ArticlesFeaturedIssuesSeptember 2021

Our New Reality: Flute Sales and Trials

Status Updates: How Top Flute Retailers Persevered Through the Pandemic
By Elaina Palada

Flute retailers around the country have been challenged to provide for their communities during these unprecedented times. Over the past few weeks, representatives from some of the major flute retailers across the nation shared their perspectives on business operations during the pandemic. This article presents how these companies continued to be available to, and supportive of, the flute community despite the unusual circumstances. Many of them found ways to use the challenges of the pandemic as an opportunity to enhance and redefine their in-store experiences. The following list, organized by alphabetical order, highlights how six prominent flute retailers navigated the hardships of the previous seventeen months.

Carolyn Nussbaum Music Company
From the beginning of the pandemic shutdown, Carolyn Nussbaum, owner of the company that shares her name, emphasized that her top priority is the health and safety of staff and customers. “My number one goal was to make sure that my staff was taken care of and that if my customers needed anything, I could be able to provide it when they are stuck at home,” Nussbaum said. With the safety of her staff and customers assured, Nussbaum could face the challenges presented by the cancellation of the National Flute Association Convention in 2020. Located in Plano, TX, Nussbaum shared, “We had been preparing all year for the National Flute Association Convention in Dallas, which was basically in our backyard.” While the cancelled convention was disappointing, one positive of the extensive planning was that it enabled the music company to have a well-stocked inventory for their customers. The pandemic also reinforced the importance of annual flute maintenance and COAs (Clean, Oil, and Adjust). Nussbaum compared flute maintenance to car maintenance, saying that this is the same reason why people get their car serviced regularly with oil changes. “That has been one good thing that’s come out of this pandemic: people are finding out how important it is to get their flutes serviced each year.”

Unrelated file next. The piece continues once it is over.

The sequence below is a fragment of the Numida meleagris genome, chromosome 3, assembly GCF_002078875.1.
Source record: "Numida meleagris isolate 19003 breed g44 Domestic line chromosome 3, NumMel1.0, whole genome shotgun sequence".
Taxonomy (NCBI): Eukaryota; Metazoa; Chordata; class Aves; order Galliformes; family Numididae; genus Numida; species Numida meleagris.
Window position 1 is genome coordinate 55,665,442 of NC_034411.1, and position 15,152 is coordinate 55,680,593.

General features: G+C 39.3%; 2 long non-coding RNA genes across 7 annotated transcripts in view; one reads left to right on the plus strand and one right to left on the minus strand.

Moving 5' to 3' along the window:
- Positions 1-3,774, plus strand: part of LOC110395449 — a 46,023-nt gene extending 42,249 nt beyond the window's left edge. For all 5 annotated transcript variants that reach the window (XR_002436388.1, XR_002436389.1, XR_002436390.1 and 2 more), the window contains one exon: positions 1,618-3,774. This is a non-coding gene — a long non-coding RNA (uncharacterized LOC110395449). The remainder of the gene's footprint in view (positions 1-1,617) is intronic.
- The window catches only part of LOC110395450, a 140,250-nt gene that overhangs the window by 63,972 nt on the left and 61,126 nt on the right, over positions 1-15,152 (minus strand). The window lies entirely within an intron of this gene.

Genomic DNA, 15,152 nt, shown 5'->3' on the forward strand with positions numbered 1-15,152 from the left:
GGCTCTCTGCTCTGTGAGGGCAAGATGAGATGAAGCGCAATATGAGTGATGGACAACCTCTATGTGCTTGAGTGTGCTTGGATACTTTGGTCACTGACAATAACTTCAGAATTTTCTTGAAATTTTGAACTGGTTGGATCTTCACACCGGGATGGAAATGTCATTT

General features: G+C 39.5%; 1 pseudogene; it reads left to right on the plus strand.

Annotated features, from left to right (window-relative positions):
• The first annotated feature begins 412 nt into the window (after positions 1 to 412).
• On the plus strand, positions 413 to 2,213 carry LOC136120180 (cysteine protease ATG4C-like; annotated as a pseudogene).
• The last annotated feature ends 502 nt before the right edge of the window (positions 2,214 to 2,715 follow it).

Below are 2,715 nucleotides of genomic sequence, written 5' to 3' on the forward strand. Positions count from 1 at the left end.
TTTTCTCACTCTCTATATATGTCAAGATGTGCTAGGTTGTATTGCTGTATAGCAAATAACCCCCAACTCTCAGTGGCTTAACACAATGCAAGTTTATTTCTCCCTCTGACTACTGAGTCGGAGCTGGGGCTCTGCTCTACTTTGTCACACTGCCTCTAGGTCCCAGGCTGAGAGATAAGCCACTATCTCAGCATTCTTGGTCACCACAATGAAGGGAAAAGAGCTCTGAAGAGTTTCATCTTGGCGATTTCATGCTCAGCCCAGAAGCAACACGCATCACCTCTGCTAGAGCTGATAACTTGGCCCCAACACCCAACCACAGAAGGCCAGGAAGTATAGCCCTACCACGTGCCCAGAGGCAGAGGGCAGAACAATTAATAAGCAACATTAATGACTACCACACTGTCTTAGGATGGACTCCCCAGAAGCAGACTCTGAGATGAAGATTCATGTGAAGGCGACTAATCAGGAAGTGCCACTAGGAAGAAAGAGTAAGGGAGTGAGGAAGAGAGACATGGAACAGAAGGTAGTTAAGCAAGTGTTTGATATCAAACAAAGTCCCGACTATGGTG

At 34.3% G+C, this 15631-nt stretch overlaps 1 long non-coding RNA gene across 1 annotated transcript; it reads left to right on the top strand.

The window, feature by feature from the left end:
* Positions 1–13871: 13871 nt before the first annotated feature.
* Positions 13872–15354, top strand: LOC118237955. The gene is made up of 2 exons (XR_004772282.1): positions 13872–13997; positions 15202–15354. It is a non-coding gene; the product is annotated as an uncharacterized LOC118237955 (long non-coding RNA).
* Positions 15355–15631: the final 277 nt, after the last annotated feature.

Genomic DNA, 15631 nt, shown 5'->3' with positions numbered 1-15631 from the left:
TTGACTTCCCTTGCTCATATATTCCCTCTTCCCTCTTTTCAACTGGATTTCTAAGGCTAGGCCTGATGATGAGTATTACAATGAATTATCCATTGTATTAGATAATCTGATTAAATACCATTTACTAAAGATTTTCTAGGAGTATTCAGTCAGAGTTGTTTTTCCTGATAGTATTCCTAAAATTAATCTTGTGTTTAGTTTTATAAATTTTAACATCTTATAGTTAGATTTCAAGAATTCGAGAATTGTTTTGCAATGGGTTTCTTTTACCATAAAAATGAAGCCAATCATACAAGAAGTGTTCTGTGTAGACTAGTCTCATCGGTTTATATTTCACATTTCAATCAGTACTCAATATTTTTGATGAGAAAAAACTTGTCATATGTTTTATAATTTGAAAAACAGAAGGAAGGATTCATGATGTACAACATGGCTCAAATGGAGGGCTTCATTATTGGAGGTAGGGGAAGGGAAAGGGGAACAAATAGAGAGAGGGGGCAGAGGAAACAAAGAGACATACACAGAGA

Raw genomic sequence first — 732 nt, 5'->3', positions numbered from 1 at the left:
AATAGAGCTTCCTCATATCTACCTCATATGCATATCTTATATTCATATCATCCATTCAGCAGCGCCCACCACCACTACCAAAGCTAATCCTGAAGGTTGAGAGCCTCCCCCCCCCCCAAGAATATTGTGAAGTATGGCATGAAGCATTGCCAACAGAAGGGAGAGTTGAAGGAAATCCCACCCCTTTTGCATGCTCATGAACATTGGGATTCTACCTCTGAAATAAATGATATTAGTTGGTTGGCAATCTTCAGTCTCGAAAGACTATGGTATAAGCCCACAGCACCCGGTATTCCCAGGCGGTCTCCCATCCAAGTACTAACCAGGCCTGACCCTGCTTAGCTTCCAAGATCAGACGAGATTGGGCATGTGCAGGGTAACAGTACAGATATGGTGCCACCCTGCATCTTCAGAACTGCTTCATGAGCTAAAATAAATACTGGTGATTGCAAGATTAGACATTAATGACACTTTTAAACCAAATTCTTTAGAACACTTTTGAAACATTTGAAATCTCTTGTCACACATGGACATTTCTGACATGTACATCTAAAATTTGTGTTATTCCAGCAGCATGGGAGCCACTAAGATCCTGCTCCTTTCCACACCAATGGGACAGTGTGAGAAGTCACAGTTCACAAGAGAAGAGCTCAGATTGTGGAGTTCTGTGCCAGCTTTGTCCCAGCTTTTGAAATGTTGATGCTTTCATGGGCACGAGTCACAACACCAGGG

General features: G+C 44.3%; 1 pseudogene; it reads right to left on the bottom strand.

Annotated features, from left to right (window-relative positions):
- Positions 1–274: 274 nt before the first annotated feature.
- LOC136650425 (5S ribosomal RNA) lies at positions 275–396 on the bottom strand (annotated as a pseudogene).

Based in Los Angeles, Flutacious! bravely handled being located in the midst of the west coast coronavirus epicenter, under one of the longest shut-downs in the history of the United States. Despite this challenge, they continued to serve their community through utilizing the space of their intimate studio location. Cynthia Kelley, owner of Flutacious!, spoke about the transition back into regular business operations. She noted that wind instruments, especially flutes, are at a disadvantage for having in-person gatherings because of the difficulty of trying instruments with masks on. However, Kelley shared that their current flute trial process is running much like normal times with people trying flutes in-person and lots of flutes being shipped out to clients. “I’m all about making sure each customer is happy,” said Kelley. Regardless of the pandemic’s limitations on the music industry, this “West Coast Flute Specialty Shop” has proven that flute retailers are able to fully-function and serve its community.

Flute Center of New York
“I really thought this could be the death of what took 40 years to build. I didn’t know how the business could survive this, but we found that it was quite the opposite—we thrived,” said Phil Unger, owner of Flute Center of New York (FCNY). Reflecting on the past year, Unger shared his experience of being in New York City when the pandemic unfolded and adapting quickly to the city’s closure. FCNY was placed in the unique situation of moving their entire inventory of flutes into his Brooklyn apartment within 24 hours because they were not sure if they could access their commercial building in Manhattan. Unger also mentioned that a large function of their business is their online presence. FCNY works directly with influencers in the flute world who provide positive exposure for everyone and also fills the flute world with beautiful and exciting music. Unger remarked, “We were very fortunate to have spent an incredible amount of time and energy in branding our company.” In today’s day and age, flute retailers like FCNY have successfully utilized social media and technology to engage with more people.

Flute Specialists